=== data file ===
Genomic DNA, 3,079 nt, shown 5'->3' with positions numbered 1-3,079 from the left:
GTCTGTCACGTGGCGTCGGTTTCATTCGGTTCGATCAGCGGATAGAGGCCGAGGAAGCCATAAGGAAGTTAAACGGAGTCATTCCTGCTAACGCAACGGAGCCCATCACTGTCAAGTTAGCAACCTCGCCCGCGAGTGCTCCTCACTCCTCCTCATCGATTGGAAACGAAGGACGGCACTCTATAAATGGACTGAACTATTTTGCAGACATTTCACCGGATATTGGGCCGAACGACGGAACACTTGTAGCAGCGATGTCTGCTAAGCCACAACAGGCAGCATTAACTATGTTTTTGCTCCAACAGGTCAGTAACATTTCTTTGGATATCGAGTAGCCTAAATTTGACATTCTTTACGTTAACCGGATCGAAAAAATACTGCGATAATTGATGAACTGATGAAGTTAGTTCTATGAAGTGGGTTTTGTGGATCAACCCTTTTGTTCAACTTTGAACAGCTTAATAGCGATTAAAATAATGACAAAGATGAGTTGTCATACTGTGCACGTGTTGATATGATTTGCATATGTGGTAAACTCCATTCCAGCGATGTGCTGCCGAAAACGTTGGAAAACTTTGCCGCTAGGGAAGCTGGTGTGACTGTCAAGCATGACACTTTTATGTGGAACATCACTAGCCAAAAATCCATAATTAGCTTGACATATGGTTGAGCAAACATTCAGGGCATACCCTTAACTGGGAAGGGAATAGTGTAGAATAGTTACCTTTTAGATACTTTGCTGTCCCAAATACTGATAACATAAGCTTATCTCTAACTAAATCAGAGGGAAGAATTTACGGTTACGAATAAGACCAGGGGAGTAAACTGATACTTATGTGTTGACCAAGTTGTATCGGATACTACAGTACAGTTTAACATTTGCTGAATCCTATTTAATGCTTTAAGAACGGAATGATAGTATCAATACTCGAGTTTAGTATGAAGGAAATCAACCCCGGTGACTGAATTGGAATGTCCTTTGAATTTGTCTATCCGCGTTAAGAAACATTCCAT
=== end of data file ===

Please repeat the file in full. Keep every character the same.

Genomic DNA, 3,079 nt, shown 5'->3' with positions numbered 1-3,079 from the left:
GTCTGTCACGTGGCGTCGGTTTCATTCGGTTCGATCAGCGGATAGAGGCCGAGGAAGCCATAAGGAAGTTAAACGGAGTCATTCCTGCTAACGCAACGGAGCCCATCACTGTCAAGTTAGCAACCTCGCCCGCGAGTGCTCCTCACTCCTCCTCATCGATTGGAAACGAAGGACGGCACTCTATAAATGGACTGAACTATTTTGCAGACATTTCACCGGATATTGGGCCGAACGACGGAACACTTGTAGCAGCGATGTCTGCTAAGCCACAACAGGCAGCATTAACTATGTTTTTGCTCCAACAGGTCAGTAACATTTCTTTGGATATCGAGTAGCCTAAATTTGACATTCTTTACGTTAACCGGATCGAAAAAATACTGCGATAATTGATGAACTGATGAAGTTAGTTCTATGAAGTGGGTTTTGTGGATCAACCCTTTTGTTCAACTTTGAACAGCTTAATAGCGATTAAAATAATGACAAAGATGAGTTGTCATACTGTGCACGTGTTGATATGATTTGCATATGTGGTAAACTCCATTCCAGCGATGTGCTGCCGAAAACGTTGGAAAACTTTGCCGCTAGGGAAGCTGGTGTGACTGTCAAGCATGACACTTTTATGTGGAACATCACTAGCCAAAAATCCATAATTAGCTTGACATATGGTTGAGCAAACATTCAGGGCATACCCTTAACTGGGAAGGGAATAGTGTAGAATAGTTACCTTTTAGATACTTTGCTGTCCCAAATACTGATAACATAAGCTTATCTCTAACTAAATCAGAGGGAAGAATTTACGGTTACGAATAAGACCAGGGGAGTAAACTGATACTTATGTGTTGACCAAGTTGTATCGGATACTACAGTACAGTTTAACATTTGCTGAATCCTATTTAATGCTTTAAGAACGGAATGATAGTATCAATACTCGAGTTTAGTATGAAGGAAATCAACCCCGGTGACTGAATTGGAATGTCCTTTGAATTTGTCTATCCGCGTTAAGAAACATTCCAT